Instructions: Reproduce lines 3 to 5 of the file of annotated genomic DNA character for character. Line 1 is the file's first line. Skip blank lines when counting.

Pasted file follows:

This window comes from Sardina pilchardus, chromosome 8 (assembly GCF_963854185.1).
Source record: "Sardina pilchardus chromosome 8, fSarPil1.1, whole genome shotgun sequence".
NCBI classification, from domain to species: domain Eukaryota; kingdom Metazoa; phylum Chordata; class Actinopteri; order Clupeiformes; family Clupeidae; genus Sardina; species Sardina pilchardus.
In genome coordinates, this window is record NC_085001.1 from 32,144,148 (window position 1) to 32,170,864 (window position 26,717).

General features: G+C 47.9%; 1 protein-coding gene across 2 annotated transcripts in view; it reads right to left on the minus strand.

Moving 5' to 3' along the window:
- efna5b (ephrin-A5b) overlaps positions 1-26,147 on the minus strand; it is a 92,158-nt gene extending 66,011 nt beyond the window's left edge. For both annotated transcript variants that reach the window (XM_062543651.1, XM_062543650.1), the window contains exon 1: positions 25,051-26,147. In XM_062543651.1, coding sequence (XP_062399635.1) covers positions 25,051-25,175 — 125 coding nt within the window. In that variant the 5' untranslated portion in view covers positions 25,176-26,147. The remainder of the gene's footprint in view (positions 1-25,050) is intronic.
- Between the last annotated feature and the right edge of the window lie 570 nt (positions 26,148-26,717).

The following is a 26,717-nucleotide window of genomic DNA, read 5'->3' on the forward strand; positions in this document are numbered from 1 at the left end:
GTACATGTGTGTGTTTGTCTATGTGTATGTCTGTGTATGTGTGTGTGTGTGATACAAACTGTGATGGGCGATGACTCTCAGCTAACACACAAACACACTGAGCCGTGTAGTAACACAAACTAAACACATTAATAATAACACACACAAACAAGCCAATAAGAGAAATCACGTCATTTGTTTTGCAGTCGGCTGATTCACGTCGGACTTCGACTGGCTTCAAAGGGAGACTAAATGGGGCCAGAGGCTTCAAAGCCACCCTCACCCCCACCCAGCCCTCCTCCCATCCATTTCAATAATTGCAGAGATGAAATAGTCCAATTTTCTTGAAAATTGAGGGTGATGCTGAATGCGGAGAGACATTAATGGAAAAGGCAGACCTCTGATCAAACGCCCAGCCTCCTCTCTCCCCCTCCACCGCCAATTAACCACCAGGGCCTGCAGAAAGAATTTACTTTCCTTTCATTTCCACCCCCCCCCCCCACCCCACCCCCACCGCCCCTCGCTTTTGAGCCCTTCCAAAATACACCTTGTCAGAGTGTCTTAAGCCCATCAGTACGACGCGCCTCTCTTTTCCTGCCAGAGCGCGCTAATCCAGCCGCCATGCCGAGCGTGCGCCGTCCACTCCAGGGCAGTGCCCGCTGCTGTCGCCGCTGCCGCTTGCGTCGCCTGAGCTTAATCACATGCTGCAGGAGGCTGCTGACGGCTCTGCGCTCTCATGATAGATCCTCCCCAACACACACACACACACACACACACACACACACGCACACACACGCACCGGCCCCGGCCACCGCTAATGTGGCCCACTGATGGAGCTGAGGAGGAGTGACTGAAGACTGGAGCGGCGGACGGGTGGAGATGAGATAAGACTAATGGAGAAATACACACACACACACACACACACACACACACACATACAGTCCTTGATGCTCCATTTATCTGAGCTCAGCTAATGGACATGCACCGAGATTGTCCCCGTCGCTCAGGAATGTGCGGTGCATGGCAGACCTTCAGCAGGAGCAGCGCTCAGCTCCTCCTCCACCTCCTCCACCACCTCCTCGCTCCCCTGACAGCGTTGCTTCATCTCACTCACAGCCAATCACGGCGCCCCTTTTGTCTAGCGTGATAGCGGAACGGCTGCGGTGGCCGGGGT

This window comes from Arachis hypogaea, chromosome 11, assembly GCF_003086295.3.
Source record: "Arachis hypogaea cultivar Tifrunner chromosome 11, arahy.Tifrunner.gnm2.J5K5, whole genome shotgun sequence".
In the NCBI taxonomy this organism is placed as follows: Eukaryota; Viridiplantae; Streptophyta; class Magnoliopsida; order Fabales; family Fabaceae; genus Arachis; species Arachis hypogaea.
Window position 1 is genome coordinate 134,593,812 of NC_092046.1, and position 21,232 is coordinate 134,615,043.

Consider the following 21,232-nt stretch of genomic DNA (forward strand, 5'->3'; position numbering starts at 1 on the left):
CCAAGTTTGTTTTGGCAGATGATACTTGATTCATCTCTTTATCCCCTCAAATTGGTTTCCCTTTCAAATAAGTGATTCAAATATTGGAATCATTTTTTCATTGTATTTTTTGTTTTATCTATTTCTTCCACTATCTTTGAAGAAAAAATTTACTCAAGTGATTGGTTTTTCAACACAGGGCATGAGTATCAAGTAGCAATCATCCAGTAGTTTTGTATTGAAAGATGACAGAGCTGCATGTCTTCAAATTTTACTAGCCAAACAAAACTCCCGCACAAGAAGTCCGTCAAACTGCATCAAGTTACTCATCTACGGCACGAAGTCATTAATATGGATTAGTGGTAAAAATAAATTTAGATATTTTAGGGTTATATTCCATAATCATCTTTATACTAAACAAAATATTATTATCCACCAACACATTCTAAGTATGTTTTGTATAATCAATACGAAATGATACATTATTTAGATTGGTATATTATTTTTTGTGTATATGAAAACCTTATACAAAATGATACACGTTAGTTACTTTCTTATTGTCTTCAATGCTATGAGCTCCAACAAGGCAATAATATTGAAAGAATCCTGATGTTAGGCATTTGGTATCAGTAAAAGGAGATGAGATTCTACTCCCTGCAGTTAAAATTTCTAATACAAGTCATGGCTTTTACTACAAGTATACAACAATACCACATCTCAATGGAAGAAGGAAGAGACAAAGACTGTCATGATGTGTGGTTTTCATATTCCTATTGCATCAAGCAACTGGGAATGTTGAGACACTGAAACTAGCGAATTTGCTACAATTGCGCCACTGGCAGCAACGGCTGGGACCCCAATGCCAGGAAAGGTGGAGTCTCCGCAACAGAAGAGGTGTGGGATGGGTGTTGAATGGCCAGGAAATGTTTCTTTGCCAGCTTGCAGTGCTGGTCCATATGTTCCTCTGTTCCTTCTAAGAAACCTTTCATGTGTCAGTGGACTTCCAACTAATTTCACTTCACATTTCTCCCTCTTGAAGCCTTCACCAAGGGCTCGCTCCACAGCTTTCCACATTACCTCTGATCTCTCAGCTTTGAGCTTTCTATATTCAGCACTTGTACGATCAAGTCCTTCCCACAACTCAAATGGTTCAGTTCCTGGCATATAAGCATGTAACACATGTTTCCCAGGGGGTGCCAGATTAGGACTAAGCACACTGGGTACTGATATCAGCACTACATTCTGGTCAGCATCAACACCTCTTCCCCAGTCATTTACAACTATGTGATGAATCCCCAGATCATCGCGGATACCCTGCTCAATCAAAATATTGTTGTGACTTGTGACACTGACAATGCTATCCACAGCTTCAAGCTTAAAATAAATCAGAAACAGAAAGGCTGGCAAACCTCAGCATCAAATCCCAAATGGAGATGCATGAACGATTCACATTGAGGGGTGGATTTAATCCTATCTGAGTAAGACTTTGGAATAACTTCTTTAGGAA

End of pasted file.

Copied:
NCBI classification, from domain to species: domain Eukaryota; kingdom Metazoa; phylum Chordata; class Actinopteri; order Clupeiformes; family Clupeidae; genus Sardina; species Sardina pilchardus.
In genome coordinates, this window is record NC_085001.1 from 32,144,148 (window position 1) to 32,170,864 (window position 26,717).

General features: G+C 47.9%; 1 protein-coding gene across 2 annotated transcripts in view; it reads right to left on the minus strand.